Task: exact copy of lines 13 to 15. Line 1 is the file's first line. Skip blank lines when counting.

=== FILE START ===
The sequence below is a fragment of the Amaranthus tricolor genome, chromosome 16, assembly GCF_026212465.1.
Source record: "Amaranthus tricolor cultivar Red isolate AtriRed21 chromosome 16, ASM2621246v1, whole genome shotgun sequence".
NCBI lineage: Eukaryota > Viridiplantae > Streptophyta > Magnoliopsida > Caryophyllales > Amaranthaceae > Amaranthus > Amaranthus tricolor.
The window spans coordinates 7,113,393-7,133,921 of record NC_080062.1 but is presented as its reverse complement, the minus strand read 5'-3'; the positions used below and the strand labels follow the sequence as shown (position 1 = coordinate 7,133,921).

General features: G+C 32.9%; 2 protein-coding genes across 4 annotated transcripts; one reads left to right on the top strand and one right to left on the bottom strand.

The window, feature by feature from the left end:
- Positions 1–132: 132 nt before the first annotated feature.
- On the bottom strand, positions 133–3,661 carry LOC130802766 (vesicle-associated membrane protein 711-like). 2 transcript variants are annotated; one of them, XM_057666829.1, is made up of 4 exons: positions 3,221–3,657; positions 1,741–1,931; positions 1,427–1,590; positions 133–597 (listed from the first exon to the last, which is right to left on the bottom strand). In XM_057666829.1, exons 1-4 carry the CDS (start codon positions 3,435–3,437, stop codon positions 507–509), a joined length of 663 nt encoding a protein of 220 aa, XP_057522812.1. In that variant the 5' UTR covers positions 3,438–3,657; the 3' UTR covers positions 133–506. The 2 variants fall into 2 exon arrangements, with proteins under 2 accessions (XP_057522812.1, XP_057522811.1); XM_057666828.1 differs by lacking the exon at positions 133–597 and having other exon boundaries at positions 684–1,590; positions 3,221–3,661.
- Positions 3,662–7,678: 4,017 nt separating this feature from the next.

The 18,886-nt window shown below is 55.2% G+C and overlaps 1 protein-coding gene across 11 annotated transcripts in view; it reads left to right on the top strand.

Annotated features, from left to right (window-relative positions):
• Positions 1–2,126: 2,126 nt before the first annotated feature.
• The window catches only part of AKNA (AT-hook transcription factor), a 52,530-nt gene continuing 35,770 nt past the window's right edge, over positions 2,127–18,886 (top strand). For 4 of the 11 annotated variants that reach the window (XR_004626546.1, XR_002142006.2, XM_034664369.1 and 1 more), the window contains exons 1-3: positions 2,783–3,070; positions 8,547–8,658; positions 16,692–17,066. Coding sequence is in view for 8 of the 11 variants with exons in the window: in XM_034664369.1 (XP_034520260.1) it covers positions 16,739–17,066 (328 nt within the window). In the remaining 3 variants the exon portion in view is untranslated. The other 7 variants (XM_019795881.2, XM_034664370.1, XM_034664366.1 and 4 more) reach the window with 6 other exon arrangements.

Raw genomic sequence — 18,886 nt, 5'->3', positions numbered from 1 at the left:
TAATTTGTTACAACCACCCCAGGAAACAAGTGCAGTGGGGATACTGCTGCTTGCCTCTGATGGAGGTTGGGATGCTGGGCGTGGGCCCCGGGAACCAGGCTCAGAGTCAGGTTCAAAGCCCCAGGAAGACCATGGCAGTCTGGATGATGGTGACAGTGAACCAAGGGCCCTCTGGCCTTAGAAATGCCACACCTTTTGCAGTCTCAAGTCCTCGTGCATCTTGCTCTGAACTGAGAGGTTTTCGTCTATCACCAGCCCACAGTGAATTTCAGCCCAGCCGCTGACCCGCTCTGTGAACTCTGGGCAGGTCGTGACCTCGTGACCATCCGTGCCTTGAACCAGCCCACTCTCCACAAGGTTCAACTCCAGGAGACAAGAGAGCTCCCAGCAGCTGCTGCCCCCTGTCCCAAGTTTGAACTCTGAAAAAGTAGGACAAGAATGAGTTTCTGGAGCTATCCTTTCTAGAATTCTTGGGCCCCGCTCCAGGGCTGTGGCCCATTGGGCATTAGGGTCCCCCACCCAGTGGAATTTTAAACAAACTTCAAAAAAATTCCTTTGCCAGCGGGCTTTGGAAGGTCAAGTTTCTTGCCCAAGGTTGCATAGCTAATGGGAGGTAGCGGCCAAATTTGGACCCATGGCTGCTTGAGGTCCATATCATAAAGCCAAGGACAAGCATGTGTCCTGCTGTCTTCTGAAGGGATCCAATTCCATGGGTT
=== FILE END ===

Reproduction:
• The window catches only part of AKNA (AT-hook transcription factor), a 52,530-nt gene continuing 35,770 nt past the window's right edge, over positions 2,127–18,886 (top strand). For 4 of the 11 annotated variants that reach the window (XR_004626546.1, XR_002142006.2, XM_034664369.1 and 1 more), the window contains exons 1-3: positions 2,783–3,070; positions 8,547–8,658; positions 16,692–17,066. Coding sequence is in view for 8 of the 11 variants with exons in the window: in XM_034664369.1 (XP_034520260.1) it covers positions 16,739–17,066 (328 nt within the window). In the remaining 3 variants the exon portion in view is untranslated. The other 7 variants (XM_019795881.2, XM_034664370.1, XM_034664366.1 and 4 more) reach the window with 6 other exon arrangements.

Raw genomic sequence — 18,886 nt, 5'->3', positions numbered from 1 at the left:
TAATTTGTTACAACCACCCCAGGAAACAAGTGCAGTGGGGATACTGCTGCTTGCCTCTGATGGAGGTTGGGATGCTGGGCGTGGGCCCCGGGAACCAGGCTCAGAGTCAGGTTCAAAGCCCCAGGAAGACCATGGCAGTCTGGATGATGGTGACAGTGAACCAAGGGCCCTCTGGCCTTAGAAATGCCACACCTTTTGCAGTCTCAAGTCCTCGTGCATCTTGCTCTGAACTGAGAGGTTTTCGTCTATCACCAGCCCACAGTGAATTTCAGCCCAGCCGCTGACCCGCTCTGTGAACTCTGGGCAGGTCGTGACCTCGTGACCATCCGTGCCTTGAACCAGCCCACTCTCCACAAGGTTCAACTCCAGGAGACAAGAGAGCTCCCAGCAGCTGCTGCCCCCTGTCCCAAGTTTGAACTCTGAAAAAGTAGGACAAGAATGAGTTTCTGGAGCTATCCTTTCTAGAATTCTTGGGCCCCGCTCCAGGGCTGTGGCCCATTGGGCATTAGGGTCCCCCACCCAGTGGAATTTTAAACAAACTTCAAAAAAATTCCTTTGCCAGCGGGCTTTGGAAGGTCAAGTTTCTTGCCCAAGGTTGCATAGCTAATGGGAGGTAGCGGCCAAATTTGGACCCATGGCTGCTTGAGGTCCATATCATAAAGCCAAGGACAAGCATGTGTCCTGCTGTCTTCTGAAGGGATCCAATTCCATGGGTT